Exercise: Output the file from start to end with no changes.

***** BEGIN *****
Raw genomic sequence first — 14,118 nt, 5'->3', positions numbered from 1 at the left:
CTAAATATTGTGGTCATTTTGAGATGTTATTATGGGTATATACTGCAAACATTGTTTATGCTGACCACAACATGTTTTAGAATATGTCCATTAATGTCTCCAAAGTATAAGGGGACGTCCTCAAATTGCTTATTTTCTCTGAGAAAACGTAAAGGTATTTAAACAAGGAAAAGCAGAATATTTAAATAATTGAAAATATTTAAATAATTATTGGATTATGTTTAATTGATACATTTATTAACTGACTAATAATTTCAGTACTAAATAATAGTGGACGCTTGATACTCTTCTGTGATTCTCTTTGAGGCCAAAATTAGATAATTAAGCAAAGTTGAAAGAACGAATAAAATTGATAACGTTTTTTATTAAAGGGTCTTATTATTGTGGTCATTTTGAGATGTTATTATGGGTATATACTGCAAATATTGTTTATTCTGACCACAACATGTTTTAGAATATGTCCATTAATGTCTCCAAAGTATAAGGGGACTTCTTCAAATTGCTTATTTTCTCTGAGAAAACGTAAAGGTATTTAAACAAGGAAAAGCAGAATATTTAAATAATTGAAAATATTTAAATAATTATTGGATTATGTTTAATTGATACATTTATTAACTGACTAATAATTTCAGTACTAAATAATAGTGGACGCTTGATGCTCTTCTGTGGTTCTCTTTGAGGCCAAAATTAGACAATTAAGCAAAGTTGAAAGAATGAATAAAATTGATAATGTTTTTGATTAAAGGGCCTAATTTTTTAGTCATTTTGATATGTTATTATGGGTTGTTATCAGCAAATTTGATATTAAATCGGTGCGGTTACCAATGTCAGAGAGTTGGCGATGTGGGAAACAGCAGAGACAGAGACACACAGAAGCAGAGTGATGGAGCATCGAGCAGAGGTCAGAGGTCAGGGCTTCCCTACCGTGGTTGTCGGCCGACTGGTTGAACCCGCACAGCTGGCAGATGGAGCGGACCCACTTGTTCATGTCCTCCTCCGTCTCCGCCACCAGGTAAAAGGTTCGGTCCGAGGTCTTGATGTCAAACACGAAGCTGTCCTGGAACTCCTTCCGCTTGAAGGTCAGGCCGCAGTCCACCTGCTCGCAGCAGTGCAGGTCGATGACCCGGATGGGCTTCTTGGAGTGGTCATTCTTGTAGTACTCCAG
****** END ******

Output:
Raw genomic sequence first — 14,118 nt, 5'->3', positions numbered from 1 at the left:
CTAAATATTGTGGTCATTTTGAGATGTTATTATGGGTATATACTGCAAACATTGTTTATGCTGACCACAACATGTTTTAGAATATGTCCATTAATGTCTCCAAAGTATAAGGGGACGTCCTCAAATTGCTTATTTTCTCTGAGAAAACGTAAAGGTATTTAAACAAGGAAAAGCAGAATATTTAAATAATTGAAAATATTTAAATAATTATTGGATTATGTTTAATTGATACATTTATTAACTGACTAATAATTTCAGTACTAAATAATAGTGGACGCTTGATACTCTTCTGTGATTCTCTTTGAGGCCAAAATTAGATAATTAAGCAAAGTTGAAAGAACGAATAAAATTGATAACGTTTTTTATTAAAGGGTCTTATTATTGTGGTCATTTTGAGATGTTATTATGGGTATATACTGCAAATATTGTTTATTCTGACCACAACATGTTTTAGAATATGTCCATTAATGTCTCCAAAGTATAAGGGGACTTCTTCAAATTGCTTATTTTCTCTGAGAAAACGTAAAGGTATTTAAACAAGGAAAAGCAGAATATTTAAATAATTGAAAATATTTAAATAATTATTGGATTATGTTTAATTGATACATTTATTAACTGACTAATAATTTCAGTACTAAATAATAGTGGACGCTTGATGCTCTTCTGTGGTTCTCTTTGAGGCCAAAATTAGACAATTAAGCAAAGTTGAAAGAATGAATAAAATTGATAATGTTTTTGATTAAAGGGCCTAATTTTTTAGTCATTTTGATATGTTATTATGGGTTGTTATCAGCAAATTTGATATTAAATCGGTGCGGTTACCAATGTCAGAGAGTTGGCGATGTGGGAAACAGCAGAGACAGAGACACACAGAAGCAGAGTGATGGAGCATCGAGCAGAGGTCAGAGGTCAGGGCTTCCCTACCGTGGTTGTCGGCCGACTGGTTGAACCCGCACAGCTGGCAGATGGAGCGGACCCACTTGTTCATGTCCTCCTCCGTCTCCGCCACCAGGTAAAAGGTTCGGTCCGAGGTCTTGATGTCAAACACGAAGCTGTCCTGGAACTCCTTCCGCTTGAAGGTCAGGCCGCAGTCCACCTGCTCGCAGCAGTGCAGGTCGATGACCCGGATGGGCTTCTTGGAGTGGTCATTCTTGTAGTACTCCAG